Posts Tagged ‘road trip

After doing the volksmarch at Singing Wind Park we did some sightseeing. Our first stop was at the Museum of Western Art where two sculptures are on display out front.

“Out of the Mystic Past” by Fritz White is of a Native American shaman.

“Wind & Rain” by William Moyers is of a cowboy and his horse.

Leaving the museum we headed into town for an assortment of sights.

“Lupe” by artist GiGi Miller, is a mosaic Gudalupe Bass located in Louise Hays Park.

A very nice mural on the wall of the McDonald’s.

Mural on the top floor of the public library.

Mosiac mural is on the outside wall of the library. Can you name the books the scenes are taken from?

Opened in 1926, the Arcadia now sits unused.

Masonic Building occupied by Kerrville Lodge No. 697 A.F. & A.M., from 1891 until 1927.

A former post office, this art deco building was constructed with federal Treasury Department funds in 1935. It is now Kerr Arts & Cultural Center.

“Mother’s Love” an abstract design by James Avery.

Clock tower is one end of a skybridge over HWY 16 for City Hall employees to reach the parking garage. City Hall complete with clock tower and skybridge opened in 2012.

1936 County Marker in front of the courthouse.

Lehmann Memorial Gazebo on the courthouse lawn.

In loving memory of those who made the supreme sacrifice and in honor of all who served.

Snail sculpture near the entrance to Kerr Arts & Cultural Center

One side of a carving in the Kerr Arts & Cultural Center

The other side of the same carving.

A general store started in 1869 by Mr. Schreiner and a partner. This building was erected in 1919.

The 1915 Southern Pacific brick depot has been made into a restaurant.

Before we left Kerrville we headed over to “The Coming King, Sculpture and Prayer Garden”. After our GPS sent us to the wrong place we found the entrance. If you want to vist the correct entrance location is 30.071197, -99.115820. Keep right to reach parking area.

Hidden amongst the glass, chrome and skyscrapers are some pretty wonderful things to see. Like the 1910 Harris County Courthouse.

Traditional Building Website
Built in 1910 in the Beaux-Arts style, the Harris County Courthouse in downtown Houston, TX, is one of the most significant historic courthouses in the state. The elegant, 152,936-sq.ft., six-story structure was designed by Charles Edwin Barglebaugh of the Dallas firm of Lang & Witchell.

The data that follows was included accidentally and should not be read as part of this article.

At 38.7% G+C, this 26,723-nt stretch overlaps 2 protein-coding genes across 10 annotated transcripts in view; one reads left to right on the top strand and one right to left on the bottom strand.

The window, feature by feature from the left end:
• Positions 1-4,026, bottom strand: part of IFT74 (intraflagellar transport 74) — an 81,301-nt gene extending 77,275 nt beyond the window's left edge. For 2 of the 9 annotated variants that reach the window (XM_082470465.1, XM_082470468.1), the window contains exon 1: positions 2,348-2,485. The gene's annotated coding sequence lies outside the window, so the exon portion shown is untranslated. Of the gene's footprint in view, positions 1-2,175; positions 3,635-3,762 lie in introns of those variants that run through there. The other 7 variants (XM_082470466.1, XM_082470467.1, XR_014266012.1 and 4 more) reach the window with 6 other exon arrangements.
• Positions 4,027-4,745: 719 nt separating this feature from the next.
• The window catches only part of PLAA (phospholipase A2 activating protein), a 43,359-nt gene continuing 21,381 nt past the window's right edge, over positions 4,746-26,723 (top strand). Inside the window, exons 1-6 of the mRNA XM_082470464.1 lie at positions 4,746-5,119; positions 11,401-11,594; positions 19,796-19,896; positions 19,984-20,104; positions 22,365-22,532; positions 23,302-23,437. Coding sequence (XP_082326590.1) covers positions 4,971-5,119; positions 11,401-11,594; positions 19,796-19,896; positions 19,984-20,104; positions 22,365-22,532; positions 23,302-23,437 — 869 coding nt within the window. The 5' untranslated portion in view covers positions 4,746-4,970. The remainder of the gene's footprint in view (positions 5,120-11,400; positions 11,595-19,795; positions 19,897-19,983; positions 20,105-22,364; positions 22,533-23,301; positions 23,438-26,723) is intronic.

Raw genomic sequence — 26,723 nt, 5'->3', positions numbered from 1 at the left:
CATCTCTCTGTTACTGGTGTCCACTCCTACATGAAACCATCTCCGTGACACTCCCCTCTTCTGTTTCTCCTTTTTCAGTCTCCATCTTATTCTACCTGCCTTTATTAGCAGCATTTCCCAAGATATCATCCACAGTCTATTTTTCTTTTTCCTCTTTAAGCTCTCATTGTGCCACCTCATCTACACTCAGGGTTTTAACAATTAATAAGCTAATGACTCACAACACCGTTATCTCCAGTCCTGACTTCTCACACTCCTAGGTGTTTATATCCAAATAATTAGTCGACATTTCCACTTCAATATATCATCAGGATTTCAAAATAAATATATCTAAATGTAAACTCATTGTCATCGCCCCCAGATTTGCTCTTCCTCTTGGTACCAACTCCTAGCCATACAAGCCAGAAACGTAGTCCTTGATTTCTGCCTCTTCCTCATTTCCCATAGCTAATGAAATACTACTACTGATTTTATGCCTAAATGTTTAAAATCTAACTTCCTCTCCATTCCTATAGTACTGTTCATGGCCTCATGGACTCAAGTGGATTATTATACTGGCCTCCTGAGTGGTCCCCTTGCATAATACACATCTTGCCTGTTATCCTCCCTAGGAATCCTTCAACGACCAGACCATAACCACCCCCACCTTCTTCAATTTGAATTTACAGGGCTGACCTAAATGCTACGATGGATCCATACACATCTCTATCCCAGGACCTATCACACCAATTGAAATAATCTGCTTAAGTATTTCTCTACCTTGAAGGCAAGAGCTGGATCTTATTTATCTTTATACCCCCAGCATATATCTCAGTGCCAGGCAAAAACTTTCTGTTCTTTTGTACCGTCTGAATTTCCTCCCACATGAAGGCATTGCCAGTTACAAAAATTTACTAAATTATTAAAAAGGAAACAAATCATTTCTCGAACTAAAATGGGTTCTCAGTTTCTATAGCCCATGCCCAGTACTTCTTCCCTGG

A renovation in the 1950s removed most of the historic fabric in the interior and significant elements on the exterior. Floors had been added at each level in the rotunda, closing off the area to natural light that would have come in through the original 80-ft.-dia. art-glass dome. The art-glass dome was gone too; it had been removed because of hurricane damage.  The good news is that the historic building has been saved and restored, as much as possible, to its original 1910 condition, thanks to a $52-million, seven-year restoration, completed in 2012.

Reconstructing the art-glass dome was a significant challenge. The architects had no historic evidence or photos to follow, with the exception of indentations in the base of the concrete piers from the original steel structure. These, at least, indicated the shape and general curvature of the dome.  The ARCHITEXAS team decided to go with a Prairie-style art-glass dome. I.H.S. Studios, Fredericksburg, TX, worked with the architects to detail and construct the new art-glass dome.

The attic level of each projecting bay is crowned with a raking parapet. The architrave and frieze of the dentilled raking cornice are detailed with stylized brickwork and iron grills.  The tympanum contains a large medallion displaying an open book set within the scales of justice and underlined with a bilateral feather ornament. Other conspicuous decoration on the facades of the courthouse includes sculptured female faces which peer out from scroll brackets positioned like keystones above segmentally arched windows of the second floor. Abstractly rendered lion heads with depending floral ornament occur at the frieze level above the rusticated piers on each elevation.

Not far from the courthouse is the Sweeney, Coombs & Fredericks Building.  One of the few Victorians left standing downtown, this narrow, three-story, built in 1889 and capped with a corner turret, was designed by George Dickey as the home of a jewelry firm. 

The building, with its elaborate Eastlake ornamentation, is a beauty to behold.

My next discovery was the old Ritz Movie Theater.  It was done is a Southwest Style, and opened in 1926.  Not sure how long it was open, but today is sport the beautiful neon sign from “The Majestic Metro” another vintage movie theater which didn’t survive the wrecking ball.  Today is it a banquet hall, not a movie theater.

Next door to the Majestic Metro is a mural on Treebeard’s Restaurant.  This is a new mural painted in 2013, I think.  But the restaurant has had a mural of one type or another since 2007.

St. Germain Lofts is the renovated 1913 Kress Building.  The store had eight stories – enough room for retail on the first 3½ floors, Kress’s offices above, and four floors of office space for lease. The store had two facades, one facing Main, the other facing Capitol. It was renovated into loft apartments in 1982.

During renovation the large-scale cornice with its corbels and the roof parapet that held the Kress logo were removed.  But the bas-relief art between the 7th and 8th floors survived the renovations.